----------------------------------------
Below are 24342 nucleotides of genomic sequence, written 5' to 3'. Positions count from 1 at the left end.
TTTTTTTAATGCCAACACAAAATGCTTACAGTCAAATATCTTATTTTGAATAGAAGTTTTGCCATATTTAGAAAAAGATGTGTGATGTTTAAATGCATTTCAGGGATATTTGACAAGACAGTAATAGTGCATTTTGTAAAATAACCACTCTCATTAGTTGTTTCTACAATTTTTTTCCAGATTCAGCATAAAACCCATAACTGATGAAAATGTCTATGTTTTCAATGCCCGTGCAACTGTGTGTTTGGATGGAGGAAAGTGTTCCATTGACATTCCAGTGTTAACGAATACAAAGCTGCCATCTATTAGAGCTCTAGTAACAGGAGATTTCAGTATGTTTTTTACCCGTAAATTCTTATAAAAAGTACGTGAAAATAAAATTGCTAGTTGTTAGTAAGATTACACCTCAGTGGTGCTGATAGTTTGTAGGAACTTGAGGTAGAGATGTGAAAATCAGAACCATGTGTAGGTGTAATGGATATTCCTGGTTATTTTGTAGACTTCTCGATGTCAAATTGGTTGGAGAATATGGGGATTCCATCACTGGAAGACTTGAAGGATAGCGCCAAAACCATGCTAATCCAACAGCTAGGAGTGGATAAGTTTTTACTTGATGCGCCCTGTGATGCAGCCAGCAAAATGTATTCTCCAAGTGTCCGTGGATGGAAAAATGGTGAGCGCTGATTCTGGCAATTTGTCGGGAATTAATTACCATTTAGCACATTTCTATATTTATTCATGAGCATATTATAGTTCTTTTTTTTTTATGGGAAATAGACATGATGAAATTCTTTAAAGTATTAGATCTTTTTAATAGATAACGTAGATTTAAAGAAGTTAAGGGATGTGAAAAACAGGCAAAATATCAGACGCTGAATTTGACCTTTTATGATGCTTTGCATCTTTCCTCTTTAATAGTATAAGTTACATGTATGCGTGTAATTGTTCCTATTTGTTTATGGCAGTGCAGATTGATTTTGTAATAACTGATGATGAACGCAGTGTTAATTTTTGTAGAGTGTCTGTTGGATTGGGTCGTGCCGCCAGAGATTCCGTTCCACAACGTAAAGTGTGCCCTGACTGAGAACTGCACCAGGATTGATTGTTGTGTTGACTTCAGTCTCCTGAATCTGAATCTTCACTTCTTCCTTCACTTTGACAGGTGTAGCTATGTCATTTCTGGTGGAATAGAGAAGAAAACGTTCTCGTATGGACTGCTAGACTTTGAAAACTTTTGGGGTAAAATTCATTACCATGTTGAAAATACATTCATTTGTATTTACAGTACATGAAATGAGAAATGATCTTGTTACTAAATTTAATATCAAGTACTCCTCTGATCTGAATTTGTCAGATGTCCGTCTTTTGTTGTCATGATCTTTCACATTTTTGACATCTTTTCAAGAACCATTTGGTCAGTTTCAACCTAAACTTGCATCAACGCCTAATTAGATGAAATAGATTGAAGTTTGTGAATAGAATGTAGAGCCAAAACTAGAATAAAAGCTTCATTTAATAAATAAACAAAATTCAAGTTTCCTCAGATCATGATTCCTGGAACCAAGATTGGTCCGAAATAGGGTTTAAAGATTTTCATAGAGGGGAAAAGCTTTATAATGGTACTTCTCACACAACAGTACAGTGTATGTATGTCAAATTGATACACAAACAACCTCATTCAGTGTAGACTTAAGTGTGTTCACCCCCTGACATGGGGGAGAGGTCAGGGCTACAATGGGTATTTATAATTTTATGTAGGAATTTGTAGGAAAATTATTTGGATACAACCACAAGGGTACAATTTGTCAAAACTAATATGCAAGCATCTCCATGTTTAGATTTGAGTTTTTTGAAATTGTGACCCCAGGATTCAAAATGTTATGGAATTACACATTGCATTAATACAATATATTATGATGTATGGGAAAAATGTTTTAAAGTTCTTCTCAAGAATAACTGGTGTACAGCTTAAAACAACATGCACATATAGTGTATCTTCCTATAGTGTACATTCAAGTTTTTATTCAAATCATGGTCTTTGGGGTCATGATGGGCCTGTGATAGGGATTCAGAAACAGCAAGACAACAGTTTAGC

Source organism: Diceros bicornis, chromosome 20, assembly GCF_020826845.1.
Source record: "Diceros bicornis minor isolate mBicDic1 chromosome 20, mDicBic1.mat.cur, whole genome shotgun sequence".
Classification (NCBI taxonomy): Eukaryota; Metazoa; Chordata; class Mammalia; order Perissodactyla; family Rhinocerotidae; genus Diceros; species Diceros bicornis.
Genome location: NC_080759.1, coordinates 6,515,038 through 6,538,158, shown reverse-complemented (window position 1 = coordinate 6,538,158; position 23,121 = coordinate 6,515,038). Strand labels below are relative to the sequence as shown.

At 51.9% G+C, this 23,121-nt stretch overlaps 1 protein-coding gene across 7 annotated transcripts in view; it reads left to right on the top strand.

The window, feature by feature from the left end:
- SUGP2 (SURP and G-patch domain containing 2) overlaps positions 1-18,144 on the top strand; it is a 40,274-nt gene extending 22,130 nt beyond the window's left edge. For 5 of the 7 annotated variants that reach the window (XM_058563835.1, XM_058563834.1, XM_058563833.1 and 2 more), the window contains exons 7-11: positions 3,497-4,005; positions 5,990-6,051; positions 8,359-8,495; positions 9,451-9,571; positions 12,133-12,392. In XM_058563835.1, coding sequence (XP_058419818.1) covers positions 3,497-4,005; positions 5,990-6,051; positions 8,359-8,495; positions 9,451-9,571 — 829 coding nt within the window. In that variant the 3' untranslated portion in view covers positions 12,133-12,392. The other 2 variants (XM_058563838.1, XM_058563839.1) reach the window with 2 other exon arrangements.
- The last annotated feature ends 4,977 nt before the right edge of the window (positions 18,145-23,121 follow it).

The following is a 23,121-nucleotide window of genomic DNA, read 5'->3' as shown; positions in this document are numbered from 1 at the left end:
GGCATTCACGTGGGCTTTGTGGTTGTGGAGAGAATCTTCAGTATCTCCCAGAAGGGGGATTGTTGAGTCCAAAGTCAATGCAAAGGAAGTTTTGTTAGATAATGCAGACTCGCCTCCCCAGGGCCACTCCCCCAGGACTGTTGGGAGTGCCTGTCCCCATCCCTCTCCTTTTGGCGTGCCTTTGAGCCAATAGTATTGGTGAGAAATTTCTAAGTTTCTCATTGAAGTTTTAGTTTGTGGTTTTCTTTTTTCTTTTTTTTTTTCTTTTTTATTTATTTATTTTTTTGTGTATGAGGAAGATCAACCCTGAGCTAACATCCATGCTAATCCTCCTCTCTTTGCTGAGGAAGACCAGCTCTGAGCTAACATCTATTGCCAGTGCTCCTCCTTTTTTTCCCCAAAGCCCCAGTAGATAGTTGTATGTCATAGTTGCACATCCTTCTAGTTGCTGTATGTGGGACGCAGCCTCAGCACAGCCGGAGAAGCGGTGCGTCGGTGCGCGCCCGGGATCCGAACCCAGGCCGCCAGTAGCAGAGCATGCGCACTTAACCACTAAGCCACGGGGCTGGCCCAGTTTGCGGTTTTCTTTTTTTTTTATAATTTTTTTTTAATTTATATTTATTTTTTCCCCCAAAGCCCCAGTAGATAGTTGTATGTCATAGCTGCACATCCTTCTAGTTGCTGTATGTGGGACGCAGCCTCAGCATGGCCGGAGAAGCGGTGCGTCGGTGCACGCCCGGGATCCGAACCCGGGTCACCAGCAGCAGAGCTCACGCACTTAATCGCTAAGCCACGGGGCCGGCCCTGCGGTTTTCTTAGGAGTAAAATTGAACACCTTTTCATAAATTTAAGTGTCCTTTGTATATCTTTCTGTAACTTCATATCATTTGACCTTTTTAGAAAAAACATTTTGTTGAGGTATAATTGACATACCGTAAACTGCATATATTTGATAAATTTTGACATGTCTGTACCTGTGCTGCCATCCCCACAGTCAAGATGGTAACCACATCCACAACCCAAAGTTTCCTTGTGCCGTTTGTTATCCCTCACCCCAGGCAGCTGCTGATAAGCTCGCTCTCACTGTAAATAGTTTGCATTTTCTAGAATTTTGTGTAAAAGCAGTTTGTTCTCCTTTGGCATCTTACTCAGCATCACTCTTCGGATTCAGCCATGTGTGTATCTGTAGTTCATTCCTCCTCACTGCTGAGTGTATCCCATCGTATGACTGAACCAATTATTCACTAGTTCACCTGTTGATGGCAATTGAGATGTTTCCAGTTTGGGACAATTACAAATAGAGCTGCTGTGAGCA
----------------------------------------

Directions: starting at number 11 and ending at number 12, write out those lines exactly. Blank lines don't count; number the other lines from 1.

The following is a 23,121-nucleotide window of genomic DNA, read 5'->3' as shown; positions in this document are numbered from 1 at the left end:
GGCATTCACGTGGGCTTTGTGGTTGTGGAGAGAATCTTCAGTATCTCCCAGAAGGGGGATTGTTGAGTCCAAAGTCAATGCAAAGGAAGTTTTGTTAGATAATGCAGACTCGCCTCCCCAGGGCCACTCCCCCAGGACTGTTGGGAGTGCCTGTCCCCATCCCTCTCCTTTTGGCGTGCCTTTGAGCCAATAGTATTGGTGAGAAATTTCTAAGTTTCTCATTGAAGTTTTAGTTTGTGGTTTTCTTTTTTCTTTTTTTTTTTCTTTTTTATTTATTTATTTTTTTGTGTATGAGGAAGATCAACCCTGAGCTAACATCCATGCTAATCCTCCTCTCTTTGCTGAGGAAGACCAGCTCTGAGCTAACATCTATTGCCAGTGCTCCTCCTTTTTTTCCCCAAAGCCCCAGTAGATAGTTGTATGTCATAGTTGCACATCCTTCTAGTTGCTGTATGTGGGACGCAGCCTCAGCACAGCCGGAGAAGCGGTGCGTCGGTGCGCGCCCGGGATCCGAACCCAGGCCGCCAGTAGCAGAGCATGCGCACTTAACCACTAAGCCACGGGGCTGGCCCAGTTTGCGGTTTTCTTTTTTTTTTATAATTTTTTTTTAATTTATATTTATTTTTTCCCCCAAAGCCCCAGTAGATAGTTGTATGTCATAGCTGCACATCCTTCTAGTTGCTGTATGTGGGACGCAGCCTCAGCATGGCCGGAGAAGCGGTGCGTCGGTGCACGCCCGGGATCCGAACCCGGGTCACCAGCAGCAGAGCTCACGCACTTAATCGCTAAGCCACGGGGCCGGCCCTGCGGTTTTCTTAGGAGTAAAATTGAACACCTTTTCATAAATTTAAGTGTCCTTTGTATATCTTTCTGTAACTTCATATCATTTGACCTTTTTAGAAAAAACATTTTGTTGAGGTATAATTGACATACCGTAAACTGCATATATTTGATAAATTTTGACATGTCTGTACCTGTGCTGCCATCCCCACAGTCAAGATGGTAACCACATCCACAACCCAAAGTTTCCTTGTGCCGTTTGTTATCCCTCACCCCAGGCAGCTGCTGATAAGCTCGCTCTCACTGTAAATAGTTTGCATTTTCTAGAATTTTGTGTAAAAGCAGTTTGTTCTCCTTTGGCATCTTACTCAGCATCACTCTTCGGATTCAGCCATGTGTGTATCTGTAGTTCATTCCTCCTCACTGCTGAGTGTATCCCATCGTATGACTGAACCAATTATTCACTAGTTCACCTGTTGATGGCAATTGAGATGTTTCCAGTTTGGGACAATTACAAATAGAGCTGCTGTGAGCA